Output gap

lngt=(β11+β1η)lnmt1(β11+β1η)lnyt*+(1β21+β1η)lngt1+β0

Inflation rate

Δlnpt=ϵα1lnmt1ϵα1ηlnyt+ϵα2lngt1+(1ϵ)Δlnptm+α0

Trade balance

Bt=γ1mt1+γ1kytγ2lngt1+γ3ln(pm/p)t+γ0

The above system of equations is nonlinear in variables and is therefore difficult to estimate simultaneously. 10 However, in the above specification, the trade balance does not appear in the first two equations, and the rate of inflation does not appear in the output gap equation. The system is therefore recursive. The ordinary least-squares (OLS) method of estimation can be used to provide unbiased estimates for the parameters of the system. All equations are corrected for autocorrelation using the Cochrane-Orcutt iteration method, and the t-values (in parentheses) are given underneath the coefficients.

Output gap

lngt=0.21(5.0)lnmt10.28(5.8)lnyt*+0.58(6.8)lngt1+0.85(3.5)R2=0.97DW=2.38

Inflation rate

Δlnpt=0.30(3.4)lnmt10.31(3.0)lnyt+0.22(2.1)lngt1+0.18(9.9)Δlnpm0.18(3.4)R2=0.80DW=2.04

Trade balance

Bt=0.14(3.2)mt1+0.13(2.7)yt165.0(3.3)lngt14,562.1ln(3.8)(pm/p)t+20,933.1(3.6)R2=0.76DW=1.34

As the estimation results indicate, the model explains the movements of inflation, the output gap, and the trade balance quite well. It is particularly interesting to note that the values of R2 coefficients are quite high, even though all of the endogenous variables exhibit a large degree of fluctuation with no apparent trend in their movements (See Charts 1, 2, and 3.). All the estimated coefficients have the correct sign, and most are significant at the 0.025 confidence level. 11 The D-W statistics, after correction for first-order autocorrelation, still indicate the presence of higher-order serial correlation in the output gap and trade balance equations; correcting for second-order autocorrelation, however, does not change the result appreciably. 12 The assumption of unit income elasticity of the desired demand for real balances (i.e., η=1) implies that the first two estimated coefficients in the output gap and the inflation equations should have opposite signs and be equal in absolute value. The estimated coefficients of real balances and output in the inflation equation are practically identical. While the other set of coefficients in the output gap equation are not as close to each other, they are not significantly different from each other. 13 Consequently, in order to estimate the speed-of-adjustment parameters of the model, the above constraints were imposed on the system, and each equation was estimated nonlinearly. The results are summarized in Table 1, and, as the t-values (in parentheses) underneath the coefficients indicate, all parameter estimates have the correct sign and are significant at the 0.05 confidence level.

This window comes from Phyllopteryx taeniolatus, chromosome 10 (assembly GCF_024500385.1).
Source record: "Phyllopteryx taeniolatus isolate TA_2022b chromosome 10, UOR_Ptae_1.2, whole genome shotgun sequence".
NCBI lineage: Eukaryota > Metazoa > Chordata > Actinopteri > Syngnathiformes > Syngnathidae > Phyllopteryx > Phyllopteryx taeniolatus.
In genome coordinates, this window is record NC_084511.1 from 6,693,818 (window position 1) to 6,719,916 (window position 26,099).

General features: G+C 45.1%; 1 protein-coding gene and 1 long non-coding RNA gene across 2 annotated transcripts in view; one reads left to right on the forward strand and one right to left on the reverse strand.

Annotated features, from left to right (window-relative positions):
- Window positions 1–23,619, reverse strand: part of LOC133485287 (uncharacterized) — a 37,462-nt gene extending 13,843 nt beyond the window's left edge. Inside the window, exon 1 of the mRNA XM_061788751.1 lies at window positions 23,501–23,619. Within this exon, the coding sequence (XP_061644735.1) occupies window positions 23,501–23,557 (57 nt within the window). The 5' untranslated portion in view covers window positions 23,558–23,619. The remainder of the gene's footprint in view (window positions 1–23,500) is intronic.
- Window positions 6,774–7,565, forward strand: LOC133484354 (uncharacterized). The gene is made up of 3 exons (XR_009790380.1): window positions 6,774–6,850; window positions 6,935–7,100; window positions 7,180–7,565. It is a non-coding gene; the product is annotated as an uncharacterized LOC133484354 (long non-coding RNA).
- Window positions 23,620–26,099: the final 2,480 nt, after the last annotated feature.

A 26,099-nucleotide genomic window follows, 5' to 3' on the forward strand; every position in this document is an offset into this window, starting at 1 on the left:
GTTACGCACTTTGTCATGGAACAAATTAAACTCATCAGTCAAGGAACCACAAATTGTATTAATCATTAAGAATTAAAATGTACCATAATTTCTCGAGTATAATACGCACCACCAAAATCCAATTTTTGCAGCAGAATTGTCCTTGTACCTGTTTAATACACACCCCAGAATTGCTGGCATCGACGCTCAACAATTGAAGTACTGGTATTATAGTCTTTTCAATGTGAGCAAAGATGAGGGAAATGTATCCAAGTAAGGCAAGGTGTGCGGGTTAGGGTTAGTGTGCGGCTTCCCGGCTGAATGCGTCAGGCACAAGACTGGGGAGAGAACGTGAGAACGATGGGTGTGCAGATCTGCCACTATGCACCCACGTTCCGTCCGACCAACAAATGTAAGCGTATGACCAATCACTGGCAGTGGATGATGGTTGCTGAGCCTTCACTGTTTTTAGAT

Chart 2.
Chart 2.

Japan: Actual and Predicted Output Gap, 1965–76, and Simulated Output Gap, 1 1977–82

Per cent

Citation: IMF Staff Papers 1979, 001; 10.5089/9781451956528.024.A002

1 SIM 10, SIM 15, and SIM 20 refer to dynamic simulations of the complete system for the period 1977–82, with the last two digits denoting the annual percentage rate of monetary expansion associated with the simulation. See Section III of the text for further details.
Chart 3.
Chart 3.

Japan: Actual and Predicted Trade Balance, 1965–76, and Simulated Trade Balance, 1 1977–82

Billions of 1975 yen

Citation: IMF Staff Papers 1979, 001; 10.5089/9781451956528.024.A002

1 SIM 10, SIM 15, and SIM 20 refer to dynamic simulations of the complete system for the period 1977–82, with the last two digits denoting the annual percentage rate of monetary expansion associated with the simulation. See Section III of the text for further details.
Table 1.

Estimates of the Speed-of-Adjustment Parameters of the Model1

article image

Figures in parentheses are t-ratios.

It is important to analyze the implications of these results for stabilization policy. The estimated values of coefficients α1, β1, and γ1 indicate that an excess supply of money has a pronounced impact on the inflation rate, the output gap, and the trade balance in the short run. Specifically, consider the impact of a 10 per cent excess supply of money over desired real balances. The coefficient α1 indicates that initially the prices of home goods will rise by approximately 3.3 percentage points. Given the share of home goods in the price index, ϵ, which is 0.84, the rise in the GNP deflator within the first quarter is about 2.4 percentage points. On the output side, the 10 per cent excess supply of money will increase the gap between actual output and potential output by 3.1 percentage points, as indicated by the estimated coefficient β1. Moreover, the coefficient γ1 indicates that 14 per cent of the excess supply of money will flow into the trade balance. 14